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Eight Ain't Great

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Mao once purged the Chinese pursuit of superstitious practices and beliefs, including numerology. However, in using the date 8/8/08 for its biggest international event, the current government has instead embraced the way of the people and their beliefs, despite reservations about such ideas being unscientific.

Eight has traditionally been thought of as an auspicious number in Chinese culture since its pronunciation sounds similar to wealth.

Demonstrating the depth of number culture, in 2006 the New York Times' Jim Yardley wrote an astute piece about high-price auctions for lucky (and luxury) license plate numbers. He also mentioned the market for cell phone numbers with 8s.

Offices here likewise pay premium rates for locations on favorably numbered floors, and most high rises generally place an "H" where there would be a floor four or a fourteen -- numbers that sound like "death" or "is dead" with slightly different intonations. My own cell number was cheap because it's bursting with 4s. Chinese friends shudder when I give them my digits. Then I tell them about four leaf clovers, and they a little feel better. A little.

Given this propensity, it should come as no surprise then that a numbers conspiracy theory sweeping the nation has many feeling anxious about the Games. Here's how:

Event: 1/25 A blizzard slams the nation, including southern China. Millions are left without power and stranded in railway stations prior to the Chinese New Year holiday, the only time China's migrant workers can return home. Some Chinese die from illness or cold.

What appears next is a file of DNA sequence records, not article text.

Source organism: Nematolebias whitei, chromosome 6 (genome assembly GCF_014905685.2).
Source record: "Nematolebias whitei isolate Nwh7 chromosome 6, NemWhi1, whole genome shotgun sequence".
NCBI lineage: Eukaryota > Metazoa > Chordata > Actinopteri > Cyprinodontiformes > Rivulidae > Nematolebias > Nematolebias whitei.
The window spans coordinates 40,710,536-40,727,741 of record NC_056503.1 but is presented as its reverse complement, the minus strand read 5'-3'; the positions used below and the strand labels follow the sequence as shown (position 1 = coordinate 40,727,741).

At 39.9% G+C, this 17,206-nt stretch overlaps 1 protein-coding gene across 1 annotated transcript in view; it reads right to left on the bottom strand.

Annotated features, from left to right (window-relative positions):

The math: 1+2+5=8

Event: 3/14 Day one of the Tibetan riots. Countless deaths incurred and international wrath and scorn for Chinese policy invoked.

The math: 3+1+4=8

Event: 5/12 The Great Sichuan Earthquake occurs at 2:28 pm. It kills more than 69,197 people and robs more than 5 million people of their homes, injures 374,176 and leaves others wondering about their 18,340 missing.

The math: 5+1+2=8; 88 days prior to the Olympics.

Event: 6/28 Tens of thousands of people take to the streets in a small provincial town in southwestern Guizhou province to protest local authorities' response to a teenage girl's death. After the 17-year-old was found in a river, a police investigation hastily concluded the girl had committed suicide. Allegations surface that the girl had been romantically linked to a cadre's relative, and many believe she had been raped and murdered. When the police refuse to look into the matter, rioters respond by setting fire to the police station. The Central Government sends in back up and scores of injuries result.

The math: 6+2=8 +8= 16 or two 8s, so 8/8.

Event: 7/1 In Shanghai's Zhabei district, 28-year-old Yang Jia lights three Molotov cocktails outside of a police station. When chaos ensues, he charges into the police station and stabs nine police officers and one security guard. Ultimately, six die from their wounds; all of the officers and the guard are unarmed during the incident. Yang claims it was a revenge killing for being falsely accused of stealing bicycles. Online message boards around the nation light up with the bold assertion that Yang was a hero doing what many others dared not but dreamed of doing. Others fire back that it is not a problem with the police but the rotten system that allows such gross abuses of justice.

The math: 7+1= 8

Now, once again the central government is trying to crack down on web sites getting people too worked up about the numbers; they're also insisting media organizations change the subject. All of this in the name of preserving social harmony -- a sort of mandate from heaven that some Chinese worry may cause local enforcement to pull the trigger too quickly, especially after July's incident when cops are particularly jumpy.

Same as it ever was -- in China, superstition isn't the scariest force at work. But, then again, neither is it the only idea that might be difficult to root out after 2008.